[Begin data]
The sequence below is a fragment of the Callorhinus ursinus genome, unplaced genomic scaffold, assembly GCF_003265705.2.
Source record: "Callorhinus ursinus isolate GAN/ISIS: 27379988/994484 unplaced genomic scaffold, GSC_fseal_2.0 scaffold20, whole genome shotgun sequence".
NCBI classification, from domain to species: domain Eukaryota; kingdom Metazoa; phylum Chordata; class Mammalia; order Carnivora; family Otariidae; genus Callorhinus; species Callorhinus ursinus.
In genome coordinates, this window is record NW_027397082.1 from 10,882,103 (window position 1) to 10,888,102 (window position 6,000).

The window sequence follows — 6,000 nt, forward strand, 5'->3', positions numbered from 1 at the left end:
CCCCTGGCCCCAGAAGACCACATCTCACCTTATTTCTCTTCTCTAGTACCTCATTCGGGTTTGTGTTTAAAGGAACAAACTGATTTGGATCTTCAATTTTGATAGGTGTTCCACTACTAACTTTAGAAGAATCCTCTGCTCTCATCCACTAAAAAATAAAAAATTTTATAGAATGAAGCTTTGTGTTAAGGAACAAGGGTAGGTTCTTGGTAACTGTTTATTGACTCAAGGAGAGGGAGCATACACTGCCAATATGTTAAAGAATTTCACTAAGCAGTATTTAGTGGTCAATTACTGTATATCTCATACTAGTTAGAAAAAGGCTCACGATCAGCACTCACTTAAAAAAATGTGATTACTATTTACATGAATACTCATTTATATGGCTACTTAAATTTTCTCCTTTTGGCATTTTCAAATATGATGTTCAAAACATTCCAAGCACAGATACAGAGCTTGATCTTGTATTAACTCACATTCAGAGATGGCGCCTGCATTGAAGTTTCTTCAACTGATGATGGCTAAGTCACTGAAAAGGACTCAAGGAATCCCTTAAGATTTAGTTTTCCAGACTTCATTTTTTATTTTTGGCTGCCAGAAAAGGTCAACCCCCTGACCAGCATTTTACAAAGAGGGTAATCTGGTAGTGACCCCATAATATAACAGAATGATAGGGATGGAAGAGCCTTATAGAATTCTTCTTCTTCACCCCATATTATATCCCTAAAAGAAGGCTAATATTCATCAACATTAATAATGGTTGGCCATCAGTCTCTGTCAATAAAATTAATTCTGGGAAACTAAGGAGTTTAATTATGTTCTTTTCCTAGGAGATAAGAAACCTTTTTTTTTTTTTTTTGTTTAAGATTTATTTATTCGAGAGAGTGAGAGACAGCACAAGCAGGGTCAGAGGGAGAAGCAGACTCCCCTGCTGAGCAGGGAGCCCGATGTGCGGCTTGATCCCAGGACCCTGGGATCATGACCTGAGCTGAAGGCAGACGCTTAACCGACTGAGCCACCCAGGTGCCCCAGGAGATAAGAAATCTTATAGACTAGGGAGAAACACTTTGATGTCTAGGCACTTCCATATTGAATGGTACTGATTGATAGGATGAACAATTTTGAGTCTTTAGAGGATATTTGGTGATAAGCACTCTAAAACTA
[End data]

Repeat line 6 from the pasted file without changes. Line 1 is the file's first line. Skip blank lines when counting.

CCCCTGGCCCCAGAAGACCACATCTCACCTTATTTCTCTTCTCTAGTACCTCATTCGGGTTTGTGTTTAAAGGAACAAACTGATTTGGATCTTCAATTTTGATAGGTGTTCCACTACTAACTTTAGAAGAATCCTCTGCTCTCATCCACTAAAAAATAAAAAATTTTATAGAATGAAGCTTTGTGTTAAGGAACAAGGGTAGGTTCTTGGTAACTGTTTATTGACTCAAGGAGAGGGAGCATACACTGCCAATATGTTAAAGAATTTCACTAAGCAGTATTTAGTGGTCAATTACTGTATATCTCATACTAGTTAGAAAAAGGCTCACGATCAGCACTCACTTAAAAAAATGTGATTACTATTTACATGAATACTCATTTATATGGCTACTTAAATTTTCTCCTTTTGGCATTTTCAAATATGATGTTCAAAACATTCCAAGCACAGATACAGAGCTTGATCTTGTATTAACTCACATTCAGAGATGGCGCCTGCATTGAAGTTTCTTCAACTGATGATGGCTAAGTCACTGAAAAGGACTCAAGGAATCCCTTAAGATTTAGTTTTCCAGACTTCATTTTTTATTTTTGGCTGCCAGAAAAGGTCAACCCCCTGACCAGCATTTTACAAAGAGGGTAATCTGGTAGTGACCCCATAATATAACAGAATGATAGGGATGGAAGAGCCTTATAGAATTCTTCTTCTTCACCCCATATTATATCCCTAAAAGAAGGCTAATATTCATCAACATTAATAATGGTTGGCCATCAGTCTCTGTCAATAAAATTAATTCTGGGAAACTAAGGAGTTTAATTATGTTCTTTTCCTAGGAGATAAGAAACCTTTTTTTTTTTTTTTTGTTTAAGATTTATTTATTCGAGAGAGTGAGAGACAGCACAAGCAGGGTCAGAGGGAGAAGCAGACTCCCCTGCTGAGCAGGGAGCCCGATGTGCGGCTTGATCCCAGGACCCTGGGATCATGACCTGAGCTGAAGGCAGACGCTTAACCGACTGAGCCACCCAGGTGCCCCAGGAGATAAGAAATCTTATAGACTAGGGAGAAACACTTTGATGTCTAGGCACTTCCATATTGAATGGTACTGATTGATAGGATGAACAATTTTGAGTCTTTAGAGGATATTTGGTGATAAGCACTCTAAAACTA